In this ever fracturing world, opportunities for meaningful engagement seem to have become fewer and more far between. With this in mind, our Environmental Engagement (ENVS295) class embarked on a two day field trip around the Columbia Gorge and Willamette Valley in order to meet and discuss with organizations participating in environmental engagement, often in unique and powerful ways. One such organization was Pineros y Campesinos Unidos del Noroeste, or PCUN. Talking with Laura Galindo, the Communications and Membership Director, we got to hear about the interesting history of PCUN, as well as a number of different programs PCUN operates to develop community engagement within the larger Woodburn area, as well as their work towards building engagement with farmers.
Following in the footsteps of Cesar Chavez and the United Farm Workers union, PCUN was founded in 1977 as the Willamette Valley Imigration Project (WVIP) in response to large-scale INS raids that were devastating farmworker communities. Starting out, WVIP focused on providing undocumented workers with legal representation, eventually campaigning at the federal level against legislation like the “Bracero” program. In 1985, PCUN was founded as Oregon’s union for farmworkers and tree planters, and WVIP was incorporated under the PCUN umbrella of related nonprofits. PCUN’s first major initiative was the Project to Stop Pesticide Poisoning, an effort to spread awareness to farmworkers about the dangers of pesticides, as well as identifying which pesticides are used and documenting exposure. Afterwards, PCUN started advocating for pay increases, collecting documentation of wage theft. These efforts led to the first unionized labor strike in Oregon history, the strike of cucumber pickers at Kraemer Farms in 1991. The ’90s additionally saw the formation of the first farmworker collective bargaining agreement, made between PCUN and Nature’s Fountain Farms in 1998. This agreement implemented protections for farmworkers such as overtime pay, grievance procedures, paid breaks, and union recognition.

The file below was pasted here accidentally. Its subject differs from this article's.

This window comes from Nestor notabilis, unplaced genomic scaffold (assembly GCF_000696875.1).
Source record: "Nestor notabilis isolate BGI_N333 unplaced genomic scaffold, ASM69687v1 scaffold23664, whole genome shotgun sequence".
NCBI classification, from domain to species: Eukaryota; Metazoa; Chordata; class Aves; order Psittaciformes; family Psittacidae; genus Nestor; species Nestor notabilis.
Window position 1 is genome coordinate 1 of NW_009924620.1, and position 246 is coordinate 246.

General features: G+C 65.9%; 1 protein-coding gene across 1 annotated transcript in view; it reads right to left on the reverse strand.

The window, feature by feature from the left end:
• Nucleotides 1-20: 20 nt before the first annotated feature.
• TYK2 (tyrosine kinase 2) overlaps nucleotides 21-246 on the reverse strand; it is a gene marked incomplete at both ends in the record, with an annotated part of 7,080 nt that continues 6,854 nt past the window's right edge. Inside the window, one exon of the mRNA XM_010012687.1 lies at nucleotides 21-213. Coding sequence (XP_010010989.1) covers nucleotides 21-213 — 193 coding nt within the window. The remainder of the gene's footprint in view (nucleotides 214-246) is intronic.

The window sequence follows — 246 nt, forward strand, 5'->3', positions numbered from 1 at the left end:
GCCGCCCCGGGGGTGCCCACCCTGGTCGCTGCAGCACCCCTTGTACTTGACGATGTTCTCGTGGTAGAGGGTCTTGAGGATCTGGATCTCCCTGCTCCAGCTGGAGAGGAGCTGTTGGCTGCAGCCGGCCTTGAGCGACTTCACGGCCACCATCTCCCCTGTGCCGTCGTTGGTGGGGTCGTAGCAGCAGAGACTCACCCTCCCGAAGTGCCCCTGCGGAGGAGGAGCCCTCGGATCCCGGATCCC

The 2000s were a major time of expansion for PCUN, as in 2004 Oregon became just the fifth state to guarantee paid breaks for farmworkers. 2009 saw the formation of the PCUNcitos Club by Voz Hispana Causa Chavista (along with help from PCUN) and the CAPACES Leadership Institute, developed to foster leadership skills and engage youth in the farmworkers rights movement. In 2013, PCUN led the successful initiative to give undocumented immigrants the right to drive. With the help of PCUNcitos and CAPACES, 2015 saw the landmark election of Teresa Alonso Leon to the Oregon House of Representatives, making her the first Latinx immigrant elected to the state legislature. Today, PCUN continues its original mission of working towards greater representation of undocumented farmworkers and focuses heavily on the Project to Stop Pesticide Poisoning, as PCUN fights for the health and rights of their community.
For more information about the history of PCUN, see here.
PCUN is a unique organization because it is composed of a large number of sub-groups—a community outreach organization, a lobbying/policy advocacy organization, a community radio station, and a healthy workplaces/collective bargaining group. PCUN pursues a variety of goals through this structure. During our visit to PCUN, a key facet of the organization we learned about is the Healthy Workplaces program, which aims to educate farmworkers about their rights, specifically how to resist workplace harassment, dangerous working conditions, wage theft, and ICE raids. They also provide healing groups for workers affected by toxic workplace environments, including a safe space for women affected by sexual discrimination and harrassment.